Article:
The language has shifted a little, and a bit more cautiously optimistic on the external front:
At the Monetary Policy Committee (MPC) meeting today, Bank Negara Malaysia decided to maintain the Overnight Policy Rate (OPR) at 3.00 percent.
The global economy continues to be confronted with some uncertainties. While there have been improvements in the advanced economies, risks to sustained recovery remain…
…In the domestic economy, the latest indicators point to robust investment activity and continued expansion in private consumption. Going forward, this trend is expected to continue…Investment is being led by capital spending in the domestic-oriented sectors, the oil and gas industry and the ongoing implementation of infrastructure projects. The external sector is also expected to improve and provide additional support to the economy.
…While inflation is expected to rise during the year, the expectation is for it to remain modest. Higher global prices of selected food commodities and domestic factors are expected to increase costs and contribute to higher prices…
At this stage, I don't think we're going to see much in the way of policy action at all this year...barring any "unknown unknowns" making an appearance. I'm still of the view that a bias towards tightening should be warranted towards the end of the year, but BNM has historically been more accommodating toward growth rather than inflation.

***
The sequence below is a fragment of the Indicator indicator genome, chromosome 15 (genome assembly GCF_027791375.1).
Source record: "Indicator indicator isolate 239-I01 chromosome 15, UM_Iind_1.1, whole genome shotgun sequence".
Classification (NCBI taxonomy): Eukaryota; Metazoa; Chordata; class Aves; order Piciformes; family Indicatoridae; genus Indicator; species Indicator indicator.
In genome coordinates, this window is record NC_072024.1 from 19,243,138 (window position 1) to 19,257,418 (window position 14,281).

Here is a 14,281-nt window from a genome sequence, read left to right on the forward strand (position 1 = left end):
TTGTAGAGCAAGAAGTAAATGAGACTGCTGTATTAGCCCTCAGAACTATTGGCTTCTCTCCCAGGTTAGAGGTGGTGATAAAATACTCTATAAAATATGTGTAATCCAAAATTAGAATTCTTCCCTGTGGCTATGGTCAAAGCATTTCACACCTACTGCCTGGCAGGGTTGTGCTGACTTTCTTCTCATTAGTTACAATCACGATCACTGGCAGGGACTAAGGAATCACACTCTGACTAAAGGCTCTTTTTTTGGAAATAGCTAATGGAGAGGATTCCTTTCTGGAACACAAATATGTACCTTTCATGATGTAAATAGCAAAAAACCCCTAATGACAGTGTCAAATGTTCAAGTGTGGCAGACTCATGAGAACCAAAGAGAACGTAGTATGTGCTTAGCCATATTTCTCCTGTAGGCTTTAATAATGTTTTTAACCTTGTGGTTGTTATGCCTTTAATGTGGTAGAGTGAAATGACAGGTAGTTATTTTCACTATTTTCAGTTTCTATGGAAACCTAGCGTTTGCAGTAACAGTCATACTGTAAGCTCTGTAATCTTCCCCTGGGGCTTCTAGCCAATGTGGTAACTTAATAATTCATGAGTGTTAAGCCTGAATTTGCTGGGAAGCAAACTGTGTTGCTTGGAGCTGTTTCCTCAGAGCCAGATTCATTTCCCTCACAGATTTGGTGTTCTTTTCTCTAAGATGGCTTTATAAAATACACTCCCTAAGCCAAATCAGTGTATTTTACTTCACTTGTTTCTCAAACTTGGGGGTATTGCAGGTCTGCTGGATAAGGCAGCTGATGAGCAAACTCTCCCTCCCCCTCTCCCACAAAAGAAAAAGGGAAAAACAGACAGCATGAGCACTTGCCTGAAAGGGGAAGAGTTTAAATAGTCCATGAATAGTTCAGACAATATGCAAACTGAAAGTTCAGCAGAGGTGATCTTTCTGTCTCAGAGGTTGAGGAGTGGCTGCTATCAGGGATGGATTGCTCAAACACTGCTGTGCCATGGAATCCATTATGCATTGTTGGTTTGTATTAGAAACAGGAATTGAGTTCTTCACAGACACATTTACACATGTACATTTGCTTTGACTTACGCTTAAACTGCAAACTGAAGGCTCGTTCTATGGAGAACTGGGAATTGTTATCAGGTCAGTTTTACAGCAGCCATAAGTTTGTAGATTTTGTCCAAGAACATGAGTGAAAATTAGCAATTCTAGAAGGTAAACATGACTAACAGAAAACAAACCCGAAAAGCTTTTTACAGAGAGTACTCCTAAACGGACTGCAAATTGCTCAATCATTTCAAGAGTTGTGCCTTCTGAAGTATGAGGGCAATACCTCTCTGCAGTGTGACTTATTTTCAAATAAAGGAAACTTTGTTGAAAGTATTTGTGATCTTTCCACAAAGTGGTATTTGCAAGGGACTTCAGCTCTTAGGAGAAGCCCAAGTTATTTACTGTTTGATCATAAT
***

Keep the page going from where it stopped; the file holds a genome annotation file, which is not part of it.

One very good reason for policy inaction or even for a loosening of policy, is that if you subscribe to a NGDP growth target you’d be pretty disappointed with monetary policy decisions over the past year (log annual changes):
You can see the effect of weaker global commodity prices on narrowing the growth rates between nominal and real GDP quite clearly from here. If BNM is right about stronger market prices going forward, then we should see a rise in NGDP growth nearer to Malaysia’s long term norm of about 10%, and no policy action would be needed to boost growth.
Anecdotal evidence appears to support the slower NGDP growth story – the past quarter’s earnings “season” has been described as “disappointing” i.e. profit growth has been below expectations.
There’s also the dichotomy between the reported numbers and what people are saying on the ground – again, nominal income growth for companies and workers doesn’t seem to jive with increases in real output.
Weaker growth in nominal prices are having an impact.
This also explains the relatively poor performance of the MYR recently, as low commodity prices generally allows for a weaker exchange rate for commodity producers.
The bottom line is that there does exist a case for looser monetary policy, even if it goes against my more “conventional” instincts based on the dataset that more usually informs monetary policy decisions.
I think the economy is close to full capacity – the labour market certainly indicates it – and a loosening of monetary policy would just trigger higher consumer inflation with all that entails. On the other hand, nominal income growth (and wage inflation) are a necessary condition for reaching high income status, so a little higher rate of inflation might actually be economically useful, especially if there is continued weakness in global commodity prices.
I feel conflicted, and I think this is a conflict that will continue to plague me for some time to come.